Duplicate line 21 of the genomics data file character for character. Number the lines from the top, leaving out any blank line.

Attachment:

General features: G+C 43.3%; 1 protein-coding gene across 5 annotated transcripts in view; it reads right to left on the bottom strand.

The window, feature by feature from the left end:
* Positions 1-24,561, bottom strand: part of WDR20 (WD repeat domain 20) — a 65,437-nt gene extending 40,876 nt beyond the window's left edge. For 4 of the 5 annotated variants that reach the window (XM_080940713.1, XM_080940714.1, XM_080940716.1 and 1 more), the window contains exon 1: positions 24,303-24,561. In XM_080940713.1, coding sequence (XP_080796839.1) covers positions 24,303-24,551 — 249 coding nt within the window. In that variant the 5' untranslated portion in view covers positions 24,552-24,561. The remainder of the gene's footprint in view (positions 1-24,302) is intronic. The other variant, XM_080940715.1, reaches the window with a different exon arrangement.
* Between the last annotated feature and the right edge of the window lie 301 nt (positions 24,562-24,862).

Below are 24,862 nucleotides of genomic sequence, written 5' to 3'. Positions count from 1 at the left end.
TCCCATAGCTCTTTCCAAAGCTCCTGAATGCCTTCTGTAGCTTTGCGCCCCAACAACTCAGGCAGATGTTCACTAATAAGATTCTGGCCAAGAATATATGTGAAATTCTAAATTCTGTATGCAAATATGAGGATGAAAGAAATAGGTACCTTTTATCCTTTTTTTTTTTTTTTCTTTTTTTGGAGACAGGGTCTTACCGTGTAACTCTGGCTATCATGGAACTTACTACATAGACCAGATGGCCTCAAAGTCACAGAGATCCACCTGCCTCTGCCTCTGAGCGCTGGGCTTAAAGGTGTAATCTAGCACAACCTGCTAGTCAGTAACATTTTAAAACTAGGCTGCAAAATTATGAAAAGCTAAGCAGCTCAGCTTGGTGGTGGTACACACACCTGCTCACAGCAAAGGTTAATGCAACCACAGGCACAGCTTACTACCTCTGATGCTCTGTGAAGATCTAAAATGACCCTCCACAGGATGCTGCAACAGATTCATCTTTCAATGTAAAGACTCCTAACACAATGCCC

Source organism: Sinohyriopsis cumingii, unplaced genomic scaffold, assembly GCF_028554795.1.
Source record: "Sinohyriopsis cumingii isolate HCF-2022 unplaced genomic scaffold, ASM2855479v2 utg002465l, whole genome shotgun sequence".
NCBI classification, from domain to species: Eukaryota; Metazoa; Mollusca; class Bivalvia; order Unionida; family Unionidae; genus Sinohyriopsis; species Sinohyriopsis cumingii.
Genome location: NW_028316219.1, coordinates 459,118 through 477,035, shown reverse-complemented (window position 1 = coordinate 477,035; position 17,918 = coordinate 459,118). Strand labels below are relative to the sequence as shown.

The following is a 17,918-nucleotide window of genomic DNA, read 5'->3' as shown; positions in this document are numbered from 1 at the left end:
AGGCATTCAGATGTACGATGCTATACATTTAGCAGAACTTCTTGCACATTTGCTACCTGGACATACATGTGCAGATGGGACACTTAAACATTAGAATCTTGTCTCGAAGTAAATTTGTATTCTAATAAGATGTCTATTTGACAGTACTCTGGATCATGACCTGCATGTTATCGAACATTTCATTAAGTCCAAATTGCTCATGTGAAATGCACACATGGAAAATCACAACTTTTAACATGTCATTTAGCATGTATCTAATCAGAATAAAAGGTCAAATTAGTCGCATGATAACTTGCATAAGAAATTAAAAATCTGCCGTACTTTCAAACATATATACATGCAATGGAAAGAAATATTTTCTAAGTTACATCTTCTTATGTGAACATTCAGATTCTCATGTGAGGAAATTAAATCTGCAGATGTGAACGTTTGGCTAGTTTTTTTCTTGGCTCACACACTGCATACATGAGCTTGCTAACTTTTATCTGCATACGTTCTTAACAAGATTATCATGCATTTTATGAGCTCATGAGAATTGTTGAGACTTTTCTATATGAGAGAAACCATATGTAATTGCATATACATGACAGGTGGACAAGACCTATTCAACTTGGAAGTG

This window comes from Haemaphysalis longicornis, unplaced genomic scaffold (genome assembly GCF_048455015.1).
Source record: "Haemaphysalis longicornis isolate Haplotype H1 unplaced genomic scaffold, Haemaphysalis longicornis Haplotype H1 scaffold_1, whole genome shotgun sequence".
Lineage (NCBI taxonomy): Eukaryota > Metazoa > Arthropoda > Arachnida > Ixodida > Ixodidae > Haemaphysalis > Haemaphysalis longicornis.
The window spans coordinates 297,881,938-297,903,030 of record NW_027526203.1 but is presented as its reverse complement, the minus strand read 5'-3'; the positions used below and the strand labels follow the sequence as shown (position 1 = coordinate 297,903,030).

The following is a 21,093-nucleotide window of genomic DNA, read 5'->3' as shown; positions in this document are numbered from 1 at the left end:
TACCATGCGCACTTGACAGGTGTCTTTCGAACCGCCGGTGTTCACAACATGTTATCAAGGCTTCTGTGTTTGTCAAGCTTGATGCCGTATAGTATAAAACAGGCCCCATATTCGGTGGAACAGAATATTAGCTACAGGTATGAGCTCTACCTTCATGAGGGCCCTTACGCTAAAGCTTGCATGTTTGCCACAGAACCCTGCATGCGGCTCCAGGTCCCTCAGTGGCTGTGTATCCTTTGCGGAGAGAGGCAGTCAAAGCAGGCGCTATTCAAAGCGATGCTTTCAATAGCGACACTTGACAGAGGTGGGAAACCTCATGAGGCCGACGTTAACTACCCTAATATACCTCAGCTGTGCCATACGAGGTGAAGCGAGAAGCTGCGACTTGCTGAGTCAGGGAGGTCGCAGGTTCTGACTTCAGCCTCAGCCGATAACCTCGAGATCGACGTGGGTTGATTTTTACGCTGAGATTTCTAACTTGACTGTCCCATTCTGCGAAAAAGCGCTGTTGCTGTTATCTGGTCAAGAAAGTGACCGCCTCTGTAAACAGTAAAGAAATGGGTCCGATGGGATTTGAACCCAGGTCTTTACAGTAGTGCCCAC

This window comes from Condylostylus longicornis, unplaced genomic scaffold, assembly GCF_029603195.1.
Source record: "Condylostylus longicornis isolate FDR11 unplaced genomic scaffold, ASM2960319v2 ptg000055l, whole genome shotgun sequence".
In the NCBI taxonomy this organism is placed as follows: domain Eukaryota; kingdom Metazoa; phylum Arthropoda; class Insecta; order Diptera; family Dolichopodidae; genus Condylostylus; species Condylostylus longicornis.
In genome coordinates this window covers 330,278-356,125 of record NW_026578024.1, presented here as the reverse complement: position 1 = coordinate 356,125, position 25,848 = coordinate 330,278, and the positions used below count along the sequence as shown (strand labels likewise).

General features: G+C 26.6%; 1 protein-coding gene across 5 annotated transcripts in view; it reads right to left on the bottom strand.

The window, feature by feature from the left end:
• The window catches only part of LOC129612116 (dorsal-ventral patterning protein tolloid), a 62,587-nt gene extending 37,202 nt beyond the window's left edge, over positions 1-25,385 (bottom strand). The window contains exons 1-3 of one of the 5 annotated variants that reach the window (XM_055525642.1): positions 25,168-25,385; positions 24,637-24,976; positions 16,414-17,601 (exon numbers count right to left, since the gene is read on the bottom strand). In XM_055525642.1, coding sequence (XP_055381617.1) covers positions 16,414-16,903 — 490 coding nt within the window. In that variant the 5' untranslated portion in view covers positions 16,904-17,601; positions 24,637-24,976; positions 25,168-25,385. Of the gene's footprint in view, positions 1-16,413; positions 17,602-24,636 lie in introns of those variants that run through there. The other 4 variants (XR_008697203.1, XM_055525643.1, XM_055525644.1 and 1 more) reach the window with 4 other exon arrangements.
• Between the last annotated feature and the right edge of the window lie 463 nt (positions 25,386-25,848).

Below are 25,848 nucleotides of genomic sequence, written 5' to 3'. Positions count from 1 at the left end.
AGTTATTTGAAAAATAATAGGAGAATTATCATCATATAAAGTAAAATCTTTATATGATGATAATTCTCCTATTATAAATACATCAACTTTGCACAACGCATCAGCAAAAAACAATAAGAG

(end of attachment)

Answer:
In the NCBI taxonomy this organism is placed as follows: domain Eukaryota; kingdom Metazoa; phylum Arthropoda; class Insecta; order Diptera; family Dolichopodidae; genus Condylostylus; species Condylostylus longicornis.